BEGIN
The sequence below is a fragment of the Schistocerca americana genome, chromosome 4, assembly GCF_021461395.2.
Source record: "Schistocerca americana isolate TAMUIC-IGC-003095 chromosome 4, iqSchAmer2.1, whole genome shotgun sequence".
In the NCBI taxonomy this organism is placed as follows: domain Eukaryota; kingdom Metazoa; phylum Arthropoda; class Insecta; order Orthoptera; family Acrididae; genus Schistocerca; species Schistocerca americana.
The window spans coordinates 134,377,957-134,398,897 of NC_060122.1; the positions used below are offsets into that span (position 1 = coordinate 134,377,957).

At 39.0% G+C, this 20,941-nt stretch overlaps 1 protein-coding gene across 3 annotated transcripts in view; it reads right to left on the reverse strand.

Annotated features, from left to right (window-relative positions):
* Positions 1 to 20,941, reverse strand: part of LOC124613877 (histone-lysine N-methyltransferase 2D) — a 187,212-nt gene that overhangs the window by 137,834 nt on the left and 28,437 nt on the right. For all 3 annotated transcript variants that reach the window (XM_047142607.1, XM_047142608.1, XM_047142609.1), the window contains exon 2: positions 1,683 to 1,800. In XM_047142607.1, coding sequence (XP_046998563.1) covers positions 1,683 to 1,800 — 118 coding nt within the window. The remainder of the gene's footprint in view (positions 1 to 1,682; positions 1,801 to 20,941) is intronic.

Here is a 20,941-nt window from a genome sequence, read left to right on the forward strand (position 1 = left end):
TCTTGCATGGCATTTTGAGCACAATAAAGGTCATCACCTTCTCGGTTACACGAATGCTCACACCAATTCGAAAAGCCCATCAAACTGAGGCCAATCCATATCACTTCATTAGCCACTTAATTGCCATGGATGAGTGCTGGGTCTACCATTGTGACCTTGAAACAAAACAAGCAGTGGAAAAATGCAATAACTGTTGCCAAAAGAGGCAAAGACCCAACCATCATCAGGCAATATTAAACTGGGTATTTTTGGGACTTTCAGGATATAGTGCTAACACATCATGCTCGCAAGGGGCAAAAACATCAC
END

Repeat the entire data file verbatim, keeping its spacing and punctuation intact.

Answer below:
The sequence below is a fragment of the Schistocerca americana genome, chromosome 4, assembly GCF_021461395.2.
Source record: "Schistocerca americana isolate TAMUIC-IGC-003095 chromosome 4, iqSchAmer2.1, whole genome shotgun sequence".
In the NCBI taxonomy this organism is placed as follows: domain Eukaryota; kingdom Metazoa; phylum Arthropoda; class Insecta; order Orthoptera; family Acrididae; genus Schistocerca; species Schistocerca americana.
The window spans coordinates 134,377,957-134,398,897 of NC_060122.1; the positions used below are offsets into that span (position 1 = coordinate 134,377,957).

At 39.0% G+C, this 20,941-nt stretch overlaps 1 protein-coding gene across 3 annotated transcripts in view; it reads right to left on the reverse strand.

Annotated features, from left to right (window-relative positions):
* Positions 1 to 20,941, reverse strand: part of LOC124613877 (histone-lysine N-methyltransferase 2D) — a 187,212-nt gene that overhangs the window by 137,834 nt on the left and 28,437 nt on the right. For all 3 annotated transcript variants that reach the window (XM_047142607.1, XM_047142608.1, XM_047142609.1), the window contains exon 2: positions 1,683 to 1,800. In XM_047142607.1, coding sequence (XP_046998563.1) covers positions 1,683 to 1,800 — 118 coding nt within the window. The remainder of the gene's footprint in view (positions 1 to 1,682; positions 1,801 to 20,941) is intronic.

Here is a 20,941-nt window from a genome sequence, read left to right on the forward strand (position 1 = left end):
TCTTGCATGGCATTTTGAGCACAATAAAGGTCATCACCTTCTCGGTTACACGAATGCTCACACCAATTCGAAAAGCCCATCAAACTGAGGCCAATCCATATCACTTCATTAGCCACTTAATTGCCATGGATGAGTGCTGGGTCTACCATTGTGACCTTGAAACAAAACAAGCAGTGGAAAAATGCAATAACTGTTGCCAAAAGAGGCAAAGACCCAACCATCATCAGGCAATATTAAACTGGGTATTTTTGGGACTTTCAGGATATAGTGCTAACACATCATGCTCGCAAGGGGCAAAAACATCAC